Writing Calisthenics

AvatarA collection of short stories, essays, and exercises to keep my brain from rusting between larger works.

Redemption Hall

On the waydown, they saw a lot they don't remember
And if you asked them how, they couldn't say how they got there.
And if you want them now, you could just pull on the lever
And say, "I'm hung up on gravity".

Modest Mouse - The Waydown, from the EP “The Fruit That Ate Itself”




On the waydown they saw a lot they don't remember, and if you asked them how, they couldn't say how they got there. But I know. Sin is a black hole that centers in the breast, and separates man from God like meat pulled from the bone. These shells of men come in empty and hungry, and we fill them back up with Jesus. We feed them and give them a place to sleep, but their true hunger is for His everlasting love.
   Righteousness is fraught with peril and these fragile men seem drawn to darkness. It is our mission here at Hesed House to bring them back to his Glory, but there are days when their struggle is hard for me to bear. I know our Lord is the shepherd, but as director of this shelter, I must make sure the fences are mended and the flock doesn't stray beyond redemption. It is a difficult path I've chosen, but He glorifies my works unto himself.
   There is a moment of grace that each of them experiences when they are absolved of their sins and Jesus floods their hearts. When it happened for me, my life became a vessel for God's plan. I was no longer in control; all I did was for Him and His glory. But for some, it seems that even the fullness of God's grace is not enough. For some it seems the pull of drugs and despair are detours to God's plan that they can't avoid. I needed a way to prevent those stumbling blocks from ever leading them astray again.
   It was with this goal in mind that I started the prayer and fasting that led to the construction of Redemption Hall. During my fast I fell ill, and by the fourth day I was wracked with demons. My lungs filled with fluid and each breath became a struggle. I felt as if I was drowning, as if God's own hand covered my face. My lungs threatened to burst as I sucked the boiling air from between the web of his fingers. The room had become a shining white hall and I felt his presence in every fevered cell of my body. I awoke two days later in a hospital bed, filled with the certain knowledge of what I had been called to do.
   The hall is small and simple. It is white, with one locked door, no windows, and a simple cross affixed to the wall behind the altar. It is an empty cross, unburdened of the risen Lord; not like the hateful icons of those Papists. To the left of the altar, large ventilation fans hang from the ceiling. Below them, the only color in the room: the baptismal in clear lake blue.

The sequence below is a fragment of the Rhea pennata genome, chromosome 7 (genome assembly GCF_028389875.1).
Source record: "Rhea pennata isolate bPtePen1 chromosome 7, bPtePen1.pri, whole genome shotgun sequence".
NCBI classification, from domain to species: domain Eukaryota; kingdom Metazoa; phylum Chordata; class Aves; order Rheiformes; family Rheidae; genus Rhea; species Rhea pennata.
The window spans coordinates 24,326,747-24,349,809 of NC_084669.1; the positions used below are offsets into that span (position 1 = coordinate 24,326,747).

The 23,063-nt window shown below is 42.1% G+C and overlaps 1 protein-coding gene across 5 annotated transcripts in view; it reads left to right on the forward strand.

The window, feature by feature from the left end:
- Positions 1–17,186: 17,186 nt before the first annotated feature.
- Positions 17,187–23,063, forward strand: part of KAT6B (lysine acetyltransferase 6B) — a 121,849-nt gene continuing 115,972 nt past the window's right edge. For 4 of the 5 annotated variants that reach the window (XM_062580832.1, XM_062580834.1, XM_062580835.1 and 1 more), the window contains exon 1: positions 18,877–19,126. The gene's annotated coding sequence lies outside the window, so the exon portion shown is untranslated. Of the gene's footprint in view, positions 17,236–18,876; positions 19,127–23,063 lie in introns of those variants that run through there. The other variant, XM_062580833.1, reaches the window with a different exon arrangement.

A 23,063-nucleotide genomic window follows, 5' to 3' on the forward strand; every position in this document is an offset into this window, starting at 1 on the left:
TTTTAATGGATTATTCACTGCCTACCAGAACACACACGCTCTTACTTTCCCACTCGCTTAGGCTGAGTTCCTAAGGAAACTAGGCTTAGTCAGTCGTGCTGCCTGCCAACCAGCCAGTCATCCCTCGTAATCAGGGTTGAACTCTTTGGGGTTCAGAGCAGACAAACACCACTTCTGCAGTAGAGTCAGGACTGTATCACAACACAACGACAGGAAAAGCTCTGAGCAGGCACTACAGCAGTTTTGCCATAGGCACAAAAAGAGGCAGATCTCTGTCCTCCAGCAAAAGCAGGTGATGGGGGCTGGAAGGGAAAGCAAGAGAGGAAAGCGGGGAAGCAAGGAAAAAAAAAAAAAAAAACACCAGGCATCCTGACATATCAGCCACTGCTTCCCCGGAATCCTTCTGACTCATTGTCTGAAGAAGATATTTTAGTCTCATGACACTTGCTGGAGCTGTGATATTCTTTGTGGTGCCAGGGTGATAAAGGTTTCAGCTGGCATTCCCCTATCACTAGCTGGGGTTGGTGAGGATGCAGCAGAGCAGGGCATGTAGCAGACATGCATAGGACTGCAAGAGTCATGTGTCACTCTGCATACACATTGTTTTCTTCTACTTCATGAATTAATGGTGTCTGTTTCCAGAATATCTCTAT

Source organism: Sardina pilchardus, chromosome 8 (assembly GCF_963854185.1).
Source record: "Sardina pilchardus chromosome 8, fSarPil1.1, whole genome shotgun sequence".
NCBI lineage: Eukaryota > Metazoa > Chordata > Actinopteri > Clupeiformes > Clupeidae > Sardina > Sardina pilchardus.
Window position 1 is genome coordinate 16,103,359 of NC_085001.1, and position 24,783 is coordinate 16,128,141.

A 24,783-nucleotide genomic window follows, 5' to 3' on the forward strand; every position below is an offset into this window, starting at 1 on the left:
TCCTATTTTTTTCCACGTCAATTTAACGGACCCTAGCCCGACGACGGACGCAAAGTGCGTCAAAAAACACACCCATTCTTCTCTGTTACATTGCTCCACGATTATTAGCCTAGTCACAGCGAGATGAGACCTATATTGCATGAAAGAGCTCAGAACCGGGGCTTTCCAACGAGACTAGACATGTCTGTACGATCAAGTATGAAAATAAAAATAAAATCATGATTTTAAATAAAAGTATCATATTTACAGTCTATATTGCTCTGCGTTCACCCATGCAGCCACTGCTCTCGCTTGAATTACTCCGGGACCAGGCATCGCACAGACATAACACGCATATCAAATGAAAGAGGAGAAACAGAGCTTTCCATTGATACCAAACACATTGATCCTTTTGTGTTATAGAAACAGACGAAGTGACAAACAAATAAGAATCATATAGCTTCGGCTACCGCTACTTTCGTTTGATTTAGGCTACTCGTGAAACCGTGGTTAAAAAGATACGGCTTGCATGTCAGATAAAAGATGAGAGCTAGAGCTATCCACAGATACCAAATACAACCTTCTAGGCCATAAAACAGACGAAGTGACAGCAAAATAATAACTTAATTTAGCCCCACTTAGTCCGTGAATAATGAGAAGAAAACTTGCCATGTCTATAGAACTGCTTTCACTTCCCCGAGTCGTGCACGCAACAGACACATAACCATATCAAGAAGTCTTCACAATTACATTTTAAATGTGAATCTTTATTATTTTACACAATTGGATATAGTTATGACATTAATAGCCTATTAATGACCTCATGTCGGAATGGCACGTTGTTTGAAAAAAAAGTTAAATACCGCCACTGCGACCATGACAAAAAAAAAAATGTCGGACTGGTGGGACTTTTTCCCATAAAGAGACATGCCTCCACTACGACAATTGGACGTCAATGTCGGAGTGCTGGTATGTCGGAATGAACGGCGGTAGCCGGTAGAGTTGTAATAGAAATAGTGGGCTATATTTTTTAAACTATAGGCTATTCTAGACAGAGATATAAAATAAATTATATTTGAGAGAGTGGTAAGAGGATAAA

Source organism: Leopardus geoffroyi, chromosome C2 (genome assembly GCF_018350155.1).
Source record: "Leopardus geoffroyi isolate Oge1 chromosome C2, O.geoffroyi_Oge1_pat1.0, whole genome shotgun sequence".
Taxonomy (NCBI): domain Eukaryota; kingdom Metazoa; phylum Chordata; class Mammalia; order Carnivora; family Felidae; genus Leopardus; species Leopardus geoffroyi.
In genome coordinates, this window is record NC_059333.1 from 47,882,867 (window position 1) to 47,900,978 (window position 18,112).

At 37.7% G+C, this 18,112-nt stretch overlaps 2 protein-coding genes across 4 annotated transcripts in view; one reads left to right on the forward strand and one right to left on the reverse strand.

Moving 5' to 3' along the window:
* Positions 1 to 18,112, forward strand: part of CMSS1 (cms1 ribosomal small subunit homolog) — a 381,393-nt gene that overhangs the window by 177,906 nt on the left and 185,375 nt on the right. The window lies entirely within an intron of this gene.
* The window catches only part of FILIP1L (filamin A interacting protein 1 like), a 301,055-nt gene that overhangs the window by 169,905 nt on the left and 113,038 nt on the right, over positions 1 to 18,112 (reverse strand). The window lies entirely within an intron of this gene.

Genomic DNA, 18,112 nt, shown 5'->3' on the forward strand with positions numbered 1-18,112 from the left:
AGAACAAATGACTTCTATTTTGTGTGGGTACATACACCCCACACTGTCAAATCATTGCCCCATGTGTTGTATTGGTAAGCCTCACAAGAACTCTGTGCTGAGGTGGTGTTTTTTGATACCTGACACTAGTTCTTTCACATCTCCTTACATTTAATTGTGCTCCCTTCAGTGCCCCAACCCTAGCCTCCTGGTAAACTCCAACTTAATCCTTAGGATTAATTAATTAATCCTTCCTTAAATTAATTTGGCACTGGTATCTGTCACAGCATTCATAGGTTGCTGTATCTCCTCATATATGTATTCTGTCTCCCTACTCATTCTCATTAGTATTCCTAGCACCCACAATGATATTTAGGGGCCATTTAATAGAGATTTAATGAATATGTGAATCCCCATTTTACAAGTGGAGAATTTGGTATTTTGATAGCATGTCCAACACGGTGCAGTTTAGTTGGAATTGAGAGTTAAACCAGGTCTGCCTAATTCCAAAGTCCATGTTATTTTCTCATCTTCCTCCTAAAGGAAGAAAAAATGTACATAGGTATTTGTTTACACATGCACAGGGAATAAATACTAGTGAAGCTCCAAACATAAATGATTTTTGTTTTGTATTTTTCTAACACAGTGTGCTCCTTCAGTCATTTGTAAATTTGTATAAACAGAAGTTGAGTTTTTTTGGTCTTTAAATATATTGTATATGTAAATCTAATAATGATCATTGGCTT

There were questions when I ordered a tub of high-density polyethylene. There were queer looks when I insisted on drains, plumbing, and pumps of stainless steel. But this was God's work and I felt the honor of these withering looks just as Noah must have as he built the ark.
   The ceremony is simple, and tonight we will bless Brother Stephen. He will strip naked and don the white robe that will embrace him like the loving arms of Jesus. When he steps into the baptismal I will instruct him to kneel before the Lord and ask for his forgiveness. We will pray together until he professes his faith. When he tells me he is ready, I will cradle the back of his head with one hand and lower him under the water with the other.
   He will fight at first, but with his knees bent backwards and the strength of the Lord flowing through the hand that presses firmly against his chest, this life that struggled to follow God's plan will finally rest. The pumps will whir and start to drain the baptismal as I remove the robe from the empty vessel that was once Brother Stephen.
   With the work of God done, the work of man begins. There will be plenty of time as I pull on the sausage-fingered rubber gloves and cinch down the military-surplus gas mask. There were experiments, but eventually the Lord guided me to the concentrated Sodium Hydroxide which starts to pour into the baptismal. Sensors keep the level high enough to cover Brother Stephen's remains until God's miracle fluid has returned him to earthly clay. I will have to stir him with a stick now and again and sometimes peskier bones will have to be milled into a slurry I will pour down the drain. Eventually though, on the waydown, all yield to the will of God.

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